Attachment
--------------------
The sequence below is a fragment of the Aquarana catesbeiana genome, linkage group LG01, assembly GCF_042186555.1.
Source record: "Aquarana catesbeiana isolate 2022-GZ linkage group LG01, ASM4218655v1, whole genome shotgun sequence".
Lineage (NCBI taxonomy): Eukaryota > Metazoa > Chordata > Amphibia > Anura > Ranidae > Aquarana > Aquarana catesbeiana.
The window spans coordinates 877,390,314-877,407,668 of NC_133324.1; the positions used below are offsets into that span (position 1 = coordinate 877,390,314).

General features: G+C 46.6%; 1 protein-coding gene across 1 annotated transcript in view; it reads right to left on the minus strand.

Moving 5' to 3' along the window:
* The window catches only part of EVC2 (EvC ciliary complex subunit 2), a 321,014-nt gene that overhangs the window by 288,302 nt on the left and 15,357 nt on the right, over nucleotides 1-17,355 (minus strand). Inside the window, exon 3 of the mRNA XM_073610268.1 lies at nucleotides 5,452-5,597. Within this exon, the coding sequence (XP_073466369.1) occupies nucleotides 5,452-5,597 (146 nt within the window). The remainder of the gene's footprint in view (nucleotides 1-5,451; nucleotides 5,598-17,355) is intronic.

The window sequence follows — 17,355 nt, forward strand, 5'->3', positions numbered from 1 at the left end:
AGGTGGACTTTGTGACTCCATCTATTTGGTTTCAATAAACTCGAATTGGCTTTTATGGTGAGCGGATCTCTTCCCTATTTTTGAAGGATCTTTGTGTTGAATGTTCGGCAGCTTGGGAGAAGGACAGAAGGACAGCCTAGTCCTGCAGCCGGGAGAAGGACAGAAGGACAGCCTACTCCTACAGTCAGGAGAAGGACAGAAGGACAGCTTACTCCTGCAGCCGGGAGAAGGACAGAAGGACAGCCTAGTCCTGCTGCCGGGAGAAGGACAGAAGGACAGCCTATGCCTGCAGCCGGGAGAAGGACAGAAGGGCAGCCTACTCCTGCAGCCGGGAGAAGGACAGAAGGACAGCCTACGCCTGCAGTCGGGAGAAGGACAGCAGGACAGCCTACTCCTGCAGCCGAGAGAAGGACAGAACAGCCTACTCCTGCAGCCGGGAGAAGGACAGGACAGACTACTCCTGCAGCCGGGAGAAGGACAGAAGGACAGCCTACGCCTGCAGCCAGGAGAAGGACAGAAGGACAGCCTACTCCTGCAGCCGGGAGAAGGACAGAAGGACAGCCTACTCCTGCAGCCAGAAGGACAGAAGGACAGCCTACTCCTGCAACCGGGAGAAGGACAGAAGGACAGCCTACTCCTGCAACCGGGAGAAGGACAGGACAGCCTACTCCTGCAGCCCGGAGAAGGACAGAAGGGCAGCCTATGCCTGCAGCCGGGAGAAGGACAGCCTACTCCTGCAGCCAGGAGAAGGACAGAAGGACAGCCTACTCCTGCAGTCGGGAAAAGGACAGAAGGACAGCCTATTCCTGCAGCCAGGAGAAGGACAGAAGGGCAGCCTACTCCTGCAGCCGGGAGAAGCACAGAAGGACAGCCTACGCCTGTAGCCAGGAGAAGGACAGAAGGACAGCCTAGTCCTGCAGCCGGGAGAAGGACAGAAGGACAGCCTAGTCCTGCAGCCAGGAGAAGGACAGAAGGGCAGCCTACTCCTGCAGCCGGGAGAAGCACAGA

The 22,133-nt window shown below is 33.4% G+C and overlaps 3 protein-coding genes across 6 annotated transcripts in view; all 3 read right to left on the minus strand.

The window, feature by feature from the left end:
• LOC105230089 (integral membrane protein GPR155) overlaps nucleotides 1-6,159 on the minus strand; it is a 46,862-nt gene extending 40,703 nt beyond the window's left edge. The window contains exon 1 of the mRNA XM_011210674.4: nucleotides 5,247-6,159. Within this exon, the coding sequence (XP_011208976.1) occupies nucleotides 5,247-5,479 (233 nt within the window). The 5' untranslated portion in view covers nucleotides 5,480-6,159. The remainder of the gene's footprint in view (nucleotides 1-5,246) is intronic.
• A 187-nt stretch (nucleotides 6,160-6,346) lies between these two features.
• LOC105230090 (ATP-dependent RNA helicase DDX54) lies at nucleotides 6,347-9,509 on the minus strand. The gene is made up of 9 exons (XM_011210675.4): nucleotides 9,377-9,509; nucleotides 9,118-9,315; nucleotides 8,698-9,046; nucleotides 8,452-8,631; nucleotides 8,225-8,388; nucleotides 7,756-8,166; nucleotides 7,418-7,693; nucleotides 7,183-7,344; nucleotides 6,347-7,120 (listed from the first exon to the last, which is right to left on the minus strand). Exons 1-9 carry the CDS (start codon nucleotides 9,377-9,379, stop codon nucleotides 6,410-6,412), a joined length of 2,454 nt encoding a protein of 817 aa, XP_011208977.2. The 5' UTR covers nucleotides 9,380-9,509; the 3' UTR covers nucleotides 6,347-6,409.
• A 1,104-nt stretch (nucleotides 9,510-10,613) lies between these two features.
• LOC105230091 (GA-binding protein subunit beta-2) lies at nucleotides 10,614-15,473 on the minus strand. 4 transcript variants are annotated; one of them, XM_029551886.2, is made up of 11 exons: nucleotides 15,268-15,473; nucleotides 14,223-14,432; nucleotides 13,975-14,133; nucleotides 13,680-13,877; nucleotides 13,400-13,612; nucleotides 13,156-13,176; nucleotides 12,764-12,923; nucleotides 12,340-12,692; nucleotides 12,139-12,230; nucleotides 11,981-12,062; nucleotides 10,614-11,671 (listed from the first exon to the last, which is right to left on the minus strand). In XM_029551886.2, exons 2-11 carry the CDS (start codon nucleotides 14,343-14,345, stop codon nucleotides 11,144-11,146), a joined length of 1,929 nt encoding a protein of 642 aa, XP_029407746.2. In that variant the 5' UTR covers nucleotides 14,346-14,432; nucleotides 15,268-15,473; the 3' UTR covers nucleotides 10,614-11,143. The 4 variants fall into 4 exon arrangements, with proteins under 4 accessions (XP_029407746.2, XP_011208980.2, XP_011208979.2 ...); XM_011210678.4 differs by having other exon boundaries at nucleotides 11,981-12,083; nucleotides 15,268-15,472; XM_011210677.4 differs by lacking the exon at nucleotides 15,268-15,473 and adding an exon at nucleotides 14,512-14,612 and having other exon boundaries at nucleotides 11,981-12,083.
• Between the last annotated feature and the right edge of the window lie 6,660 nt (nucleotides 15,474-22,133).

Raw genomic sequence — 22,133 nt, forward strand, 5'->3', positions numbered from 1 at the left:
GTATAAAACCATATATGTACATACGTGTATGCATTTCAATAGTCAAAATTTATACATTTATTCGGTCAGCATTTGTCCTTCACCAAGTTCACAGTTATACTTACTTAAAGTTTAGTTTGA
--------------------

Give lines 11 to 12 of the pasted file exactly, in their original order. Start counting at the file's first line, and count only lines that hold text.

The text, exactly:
The window, feature by feature from the left end:
• LOC105230089 (integral membrane protein GPR155) overlaps nucleotides 1-6,159 on the minus strand; it is a 46,862-nt gene extending 40,703 nt beyond the window's left edge. The window contains exon 1 of the mRNA XM_011210674.4: nucleotides 5,247-6,159. Within this exon, the coding sequence (XP_011208976.1) occupies nucleotides 5,247-5,479 (233 nt within the window). The 5' untranslated portion in view covers nucleotides 5,480-6,159. The remainder of the gene's footprint in view (nucleotides 1-5,246) is intronic.